Regression analyses, therefore, suggest that moving a student from a vocational to an academic program would raise a students test scores on academic achievement tests. The increase in scores might be as much as 0.2 standard deviations (if the student took a heavy load of advanced courses in mathematics, English, and so on) or as little as 0.1 standard deviations (if the student avoided advanced courses). Two questions naturally arise about these regression results. First, how important are these differences? Second, how trustworthy are the analyses that produced the results.On the question of importance of these differences, two points are worth noting. First, an increase in test scores of 0.1 to 0.2 standard deviations is a trivial to small effect. Cohen (1977) has reviewed the educational and psychological literature on effect sizes. He concluded that an effect of 0.8 standard deviations is large, an effect of 0.5 standard deviations is moderate in size, and an effect of 0.2 standard deviations is small. Moving a student from a vocational to an academic program will have at best a small effect on the students test scores in academic subjects.

In addition, the difference is found on standardized tests in academic subjects and such tests do not measure all the things that students learn in high school. Standardized tests give a lot of weight to skills that are useful for survival in college; they give less weight to skills and knowledge that are useful in jobs and careers. Although academic and vocational students appear to grow at the same rate in academic knowledge, they apparently grow at different rates in job knowledge. Hilton (1971), for example, has provided graphic evidence that vocational students acquire industrial arts knowledge at a quicker rate than academic students do. In addition, specific vocational programs may prepare students very well in specific academic areas. In fact, some vocational programs may outdo academic programs in specific areas. Ramey (1990), for example, has reported that business students increase their verbal skills at a faster rate in business programs than they would in an academic or general program.

A more critical question is whether regression comparisons of vocational and academic students are trustworthy. Slavin (1990a) has argued forcefully that they are not. He believes that such comparisons are untrustworthy because academic and vocational students differ too much in aptitude and in too many other ways at the start of high school. For regression results to be trustworthy in such situations, measures of relevant initial characteristics would have to be both complete and completely reliable. According to Slavin, they never are. It is difficult to know therefore what conclusions to draw from regression comparisons of academic and vocational students. Even if academic and vocational tracks had identical results on students, Slavin has noted, the studies comparing the achievement of academic and vocational students would still show higher achievement for the academic track.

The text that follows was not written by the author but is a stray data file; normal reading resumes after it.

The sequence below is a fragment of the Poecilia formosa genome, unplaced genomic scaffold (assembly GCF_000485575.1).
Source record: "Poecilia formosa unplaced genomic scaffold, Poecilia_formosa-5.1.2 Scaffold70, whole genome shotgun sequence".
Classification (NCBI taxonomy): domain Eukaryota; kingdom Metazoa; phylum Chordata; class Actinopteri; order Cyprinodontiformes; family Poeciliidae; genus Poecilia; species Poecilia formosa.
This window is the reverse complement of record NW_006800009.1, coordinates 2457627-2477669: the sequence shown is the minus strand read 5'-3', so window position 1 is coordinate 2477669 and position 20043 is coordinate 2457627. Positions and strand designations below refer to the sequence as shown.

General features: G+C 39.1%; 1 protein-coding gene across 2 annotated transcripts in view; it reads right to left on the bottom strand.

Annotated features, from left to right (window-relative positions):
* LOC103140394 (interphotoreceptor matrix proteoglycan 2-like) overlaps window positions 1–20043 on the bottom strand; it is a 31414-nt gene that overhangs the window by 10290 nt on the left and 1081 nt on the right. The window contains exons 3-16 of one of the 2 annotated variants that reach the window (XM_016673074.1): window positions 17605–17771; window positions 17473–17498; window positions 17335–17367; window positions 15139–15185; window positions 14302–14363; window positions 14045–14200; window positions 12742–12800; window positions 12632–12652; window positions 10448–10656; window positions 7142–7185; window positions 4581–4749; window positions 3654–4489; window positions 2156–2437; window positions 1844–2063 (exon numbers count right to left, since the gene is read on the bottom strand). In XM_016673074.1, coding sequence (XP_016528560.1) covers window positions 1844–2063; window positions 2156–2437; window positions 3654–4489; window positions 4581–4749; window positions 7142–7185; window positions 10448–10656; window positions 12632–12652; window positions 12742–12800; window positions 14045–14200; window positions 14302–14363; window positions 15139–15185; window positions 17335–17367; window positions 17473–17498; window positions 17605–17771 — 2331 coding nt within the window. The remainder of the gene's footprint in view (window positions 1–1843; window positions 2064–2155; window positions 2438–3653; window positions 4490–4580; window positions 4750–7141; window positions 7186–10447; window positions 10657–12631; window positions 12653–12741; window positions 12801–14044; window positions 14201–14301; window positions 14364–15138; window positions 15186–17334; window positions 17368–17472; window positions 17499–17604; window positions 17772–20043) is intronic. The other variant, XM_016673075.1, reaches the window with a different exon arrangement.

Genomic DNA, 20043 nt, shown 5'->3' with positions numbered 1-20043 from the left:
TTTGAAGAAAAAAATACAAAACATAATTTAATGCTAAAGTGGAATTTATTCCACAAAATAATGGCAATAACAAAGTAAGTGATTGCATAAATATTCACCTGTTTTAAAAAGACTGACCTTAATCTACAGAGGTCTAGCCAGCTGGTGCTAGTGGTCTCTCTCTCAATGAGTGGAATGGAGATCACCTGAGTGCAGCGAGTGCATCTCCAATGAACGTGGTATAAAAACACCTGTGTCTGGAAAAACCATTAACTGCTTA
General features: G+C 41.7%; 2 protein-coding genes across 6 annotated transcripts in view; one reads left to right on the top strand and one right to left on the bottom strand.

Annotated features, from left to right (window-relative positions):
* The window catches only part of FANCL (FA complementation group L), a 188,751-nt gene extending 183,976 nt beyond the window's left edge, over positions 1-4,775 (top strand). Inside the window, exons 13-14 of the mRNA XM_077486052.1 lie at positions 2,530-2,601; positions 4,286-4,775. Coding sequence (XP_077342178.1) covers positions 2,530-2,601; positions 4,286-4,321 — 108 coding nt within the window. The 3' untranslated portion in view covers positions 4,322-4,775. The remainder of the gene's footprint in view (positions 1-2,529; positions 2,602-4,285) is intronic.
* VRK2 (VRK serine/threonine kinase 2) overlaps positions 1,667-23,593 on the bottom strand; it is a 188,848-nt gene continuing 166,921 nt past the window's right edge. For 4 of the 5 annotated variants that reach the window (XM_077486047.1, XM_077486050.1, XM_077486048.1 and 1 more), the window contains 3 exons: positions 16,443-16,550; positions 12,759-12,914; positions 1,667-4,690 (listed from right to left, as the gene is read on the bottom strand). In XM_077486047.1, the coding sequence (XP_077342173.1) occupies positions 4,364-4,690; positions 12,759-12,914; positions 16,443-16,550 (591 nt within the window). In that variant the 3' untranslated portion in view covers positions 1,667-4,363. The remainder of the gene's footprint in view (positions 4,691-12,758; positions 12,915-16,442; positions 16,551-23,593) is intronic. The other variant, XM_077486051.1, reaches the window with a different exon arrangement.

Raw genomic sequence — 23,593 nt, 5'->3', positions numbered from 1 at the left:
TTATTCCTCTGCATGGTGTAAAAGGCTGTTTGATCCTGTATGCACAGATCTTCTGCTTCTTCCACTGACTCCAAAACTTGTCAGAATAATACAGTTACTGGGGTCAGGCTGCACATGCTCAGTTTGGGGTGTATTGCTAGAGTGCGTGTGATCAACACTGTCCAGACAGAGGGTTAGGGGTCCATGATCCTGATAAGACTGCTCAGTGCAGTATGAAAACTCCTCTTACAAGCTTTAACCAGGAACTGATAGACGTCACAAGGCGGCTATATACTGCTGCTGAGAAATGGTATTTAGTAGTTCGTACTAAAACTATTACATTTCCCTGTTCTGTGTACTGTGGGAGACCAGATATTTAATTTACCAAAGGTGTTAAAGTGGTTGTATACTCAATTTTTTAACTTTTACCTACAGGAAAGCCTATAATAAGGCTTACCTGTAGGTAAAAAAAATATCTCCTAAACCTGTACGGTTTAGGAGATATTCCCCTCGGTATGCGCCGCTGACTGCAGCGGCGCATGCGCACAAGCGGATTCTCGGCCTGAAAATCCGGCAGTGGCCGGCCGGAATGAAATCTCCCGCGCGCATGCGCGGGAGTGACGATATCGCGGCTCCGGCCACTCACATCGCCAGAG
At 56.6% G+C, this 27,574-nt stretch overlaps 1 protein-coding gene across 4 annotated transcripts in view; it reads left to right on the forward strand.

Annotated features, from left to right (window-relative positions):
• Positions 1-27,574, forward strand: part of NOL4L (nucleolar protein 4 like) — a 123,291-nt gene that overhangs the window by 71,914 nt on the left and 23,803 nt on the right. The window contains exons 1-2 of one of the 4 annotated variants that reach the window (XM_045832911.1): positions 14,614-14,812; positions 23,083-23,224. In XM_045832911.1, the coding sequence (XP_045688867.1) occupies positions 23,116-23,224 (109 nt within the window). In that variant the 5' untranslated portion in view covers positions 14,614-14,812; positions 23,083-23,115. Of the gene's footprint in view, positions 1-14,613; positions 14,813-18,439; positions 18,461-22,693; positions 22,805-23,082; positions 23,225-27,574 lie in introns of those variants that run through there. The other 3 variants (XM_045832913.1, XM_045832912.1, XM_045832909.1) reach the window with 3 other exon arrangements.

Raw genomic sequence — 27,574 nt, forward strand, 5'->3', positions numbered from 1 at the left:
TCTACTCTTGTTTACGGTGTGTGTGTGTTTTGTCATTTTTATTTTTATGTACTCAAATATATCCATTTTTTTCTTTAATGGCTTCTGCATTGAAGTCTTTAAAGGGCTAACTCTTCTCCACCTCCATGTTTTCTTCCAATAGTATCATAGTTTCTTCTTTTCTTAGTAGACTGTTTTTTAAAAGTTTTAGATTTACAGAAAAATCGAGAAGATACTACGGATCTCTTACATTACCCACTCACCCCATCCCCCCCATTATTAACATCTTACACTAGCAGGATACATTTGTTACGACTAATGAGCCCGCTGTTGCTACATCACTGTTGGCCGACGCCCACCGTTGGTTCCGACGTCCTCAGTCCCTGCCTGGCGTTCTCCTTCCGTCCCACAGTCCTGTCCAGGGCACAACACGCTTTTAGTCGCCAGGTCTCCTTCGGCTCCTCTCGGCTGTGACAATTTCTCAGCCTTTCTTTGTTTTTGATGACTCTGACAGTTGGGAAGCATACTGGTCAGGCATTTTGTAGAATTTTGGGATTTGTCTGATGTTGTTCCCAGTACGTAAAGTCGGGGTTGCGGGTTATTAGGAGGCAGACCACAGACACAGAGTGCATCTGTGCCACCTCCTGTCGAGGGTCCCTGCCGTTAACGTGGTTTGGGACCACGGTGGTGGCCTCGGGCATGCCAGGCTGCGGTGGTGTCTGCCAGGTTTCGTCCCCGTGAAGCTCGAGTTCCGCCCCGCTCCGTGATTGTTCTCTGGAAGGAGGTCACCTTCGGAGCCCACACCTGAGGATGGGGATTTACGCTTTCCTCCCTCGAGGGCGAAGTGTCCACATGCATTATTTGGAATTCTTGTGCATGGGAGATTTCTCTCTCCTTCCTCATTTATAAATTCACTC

We are on sounder ground with regression comparisons of students in vocational and general tracks. The students in these tracks do not differ greatly in aptitude initially, and regression problems are therefore less severe in comparisons of students in the two tracks. The regression analyses suggest, however, that general and vocational programs have roughly the same effects on student achievement. General and vocational students score at nearly identical levels on standardized achievement tests given both at the beginning and at the end of high school. General students score on the average at the 34th percentile (or about 0.41 standard deviations below the mean); vocational students score on the average at the 32nd percentile (or about 0.47 standard deviations below the mean). Regression analyses suggest that program effects are trivial. If the same students enrolled in general and vocational programs, their test scores would differ by less than 0.1 standard deviation, a trivial amount, at the end of high school.

My overall conclusion therefore is that academic and vocational programs may differ slightly in how well they prepare students in the broad academic skills needed in modern society. Academic programs may provide slightly better academic preparation. Requiring vocational students to pursue a college-preparatory curriculum might raise their sores on tests of academic skills by 0.2 standard deviations, but we cannot be sure. This estimate may be inflated by two methodological artifacts: imperfect reliability in the measurement of predictor variables and incomplete measurement of factors influencing student achievement. General and vocational programs, on the otherhand, seem to have equivalent effects on student achievement. Moving a student from the vocational track to the general track would have no measurable effect on the students overall achievement level.